Almost everyone here answers correctly: no.
There is no first version (and there cannot be) which would actually have the question settled.
With a little more foresight, however, the question arises as to which are the oldest surviving written documents.And there is absolutely nothingthat comes even close to times like the second millennium BCE (vulgo: B.C.), let alone from about the year 3000 BCE.
Such dates assume that some biblical content, that is, especially its narrative version, is often so old in the form of a legend.That may be the case. But they were probably written down much later, and the oldest fragments of biblical texts, often only fingernail-sized, date (in my mind!) only from the second or third century BCE.
However, the fact that written versions existed up to that date may well be regarded as certain.We haven’t found any so far.
This is not due to the writing material, etc.From several neighbouring cultures and religions there are in some ways extensive written testimonies of other religious basic seam, such as the “death book” of the ancient Egyptian religion already mentioned here. However, it does not seem to be a text as firmly coined as in previous research. Around 1920, Egyptology still assumed that the well-developed “historical-critical” textual research approached quite close to the “original” version.
In the meantime, it is quite clear that this will not be possible, because the structure and content of the present version are already far too different.One would therefore have to talk about the “death books”, even if the religious imagination shows only a few variants. The court scene, depicted with a scale on which a scale ma’at, the justice, stands in the form of a feather rather than lies, as well as the “lurking” – if you like – executive, namely the big eater, is, for example, relatively uniform in the different versions.In addition, however, there is a wide range of variations, including content.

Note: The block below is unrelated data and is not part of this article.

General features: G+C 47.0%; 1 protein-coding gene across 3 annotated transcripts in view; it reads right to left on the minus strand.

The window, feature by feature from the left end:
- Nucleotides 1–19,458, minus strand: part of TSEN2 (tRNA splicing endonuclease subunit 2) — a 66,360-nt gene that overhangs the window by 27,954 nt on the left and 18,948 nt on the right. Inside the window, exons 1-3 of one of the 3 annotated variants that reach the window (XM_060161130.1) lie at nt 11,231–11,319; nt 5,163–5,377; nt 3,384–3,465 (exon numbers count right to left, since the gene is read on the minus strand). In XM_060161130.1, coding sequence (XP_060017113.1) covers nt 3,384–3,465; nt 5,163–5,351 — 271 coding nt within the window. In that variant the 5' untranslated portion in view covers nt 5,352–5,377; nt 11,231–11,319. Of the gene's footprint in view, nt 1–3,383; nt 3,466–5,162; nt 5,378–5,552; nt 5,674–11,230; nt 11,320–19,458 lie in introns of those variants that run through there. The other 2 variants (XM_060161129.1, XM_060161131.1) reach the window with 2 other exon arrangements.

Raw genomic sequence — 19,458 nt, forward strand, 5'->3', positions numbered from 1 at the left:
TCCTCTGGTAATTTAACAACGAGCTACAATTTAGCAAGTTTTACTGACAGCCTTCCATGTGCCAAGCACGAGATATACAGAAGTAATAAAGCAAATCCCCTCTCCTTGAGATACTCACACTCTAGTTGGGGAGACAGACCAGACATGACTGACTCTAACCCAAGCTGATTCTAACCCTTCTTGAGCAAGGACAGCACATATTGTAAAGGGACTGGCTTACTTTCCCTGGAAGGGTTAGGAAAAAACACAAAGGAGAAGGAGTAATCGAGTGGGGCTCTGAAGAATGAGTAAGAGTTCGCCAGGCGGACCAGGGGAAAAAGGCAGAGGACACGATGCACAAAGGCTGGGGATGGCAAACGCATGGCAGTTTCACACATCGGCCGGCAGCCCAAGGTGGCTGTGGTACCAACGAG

It is undisputed that there are similarities to later Jewish court ideas, even if they have no nearly similar meanings in Judaism.It is only in Christianity that the idea of judgment becomes more central again. For Judaism, it can be said that the issue of “justice” is already very central. The term, however, has taken on a much more dazzling meaning there.
The original textual form of biblical writings, like other historical texts, is used with the so-calledhistorical-critical method on the basis of the text finds in rem and reconstructed again and again. As good as the means used have become in the last 300 years or so, new methods are often tested, and even with the recognised and existing ones, the reconstruction of a “original form” of a text often depends very much on the weighting of the various sub-disciplines and their results.
In this respect, it can be said that some parts of the Bible can now be traced relatively well back to an original text, or at least to the intellectual content and structure.Here, however, it is also true that a single new archaeologic fund can throw the previous results over the top. In this respect, the question originally raised here cannot be answered in the affirmative or answered in the affirmative. This is unsatisfactory for many.
For any biblical theology (with different definitions of “Bible” and “Theology”) is a much more important question, however, why, at a certain point in time, a text in only one form – and from there – was handed down quite verbatim.
For large parts of Judaism, this question does not even arise.The text of the Tenach (alo of the Jewish Bible) is exactly the same as the letter (and more!) Masoretic school. With the means of the then science was then (approx. 6.-8.Jh.) a canonical text, which is still valid today and will probably not be changed – today’s science or not.
Christianity in its early days had no instance nearly as similar to the Masorets.No wonder, it was more than a thousand years (disputed number, probably too low) later than Judaism, but originated on its basis. But it was precisely in these centuries that the text of the Jewish Bible, to which Christianity refers, was not as much defined as it was more than half a millennium later.
But what was probably (from a textological point of view) fatal was the appointment of the Western Roman Church by its only “patriarch”, the Bishop of Rome 鈥?one of the five historical “patriarchs” that had previously been practically equal on the law (Alexandria, Jerusalem, Constantinople, Antioch, Rome) 鈥?on the only valid biblical version in the translation (!) of the Vulgata 鈥?not the first or only Latin translation of the Bible!
The Vulgata has quite a few translation errors, especially in the “Old Testament”, as the Christians called the Jewish Bible, which Tenach/Tanach called the Jewish Bible, which they completely adopted.One of the most influential art-historical things was, for example, the mistranslation of the external description of Moses: he allegedly had horns.
The original text was thus virtually forbidden.It was only the humanist renaissance from the middle of the 15th century that it was possible to assert itself against it.
It was only through this that the original texts and their tradition came back into view.
But we still do not know what exactly these texts looked like.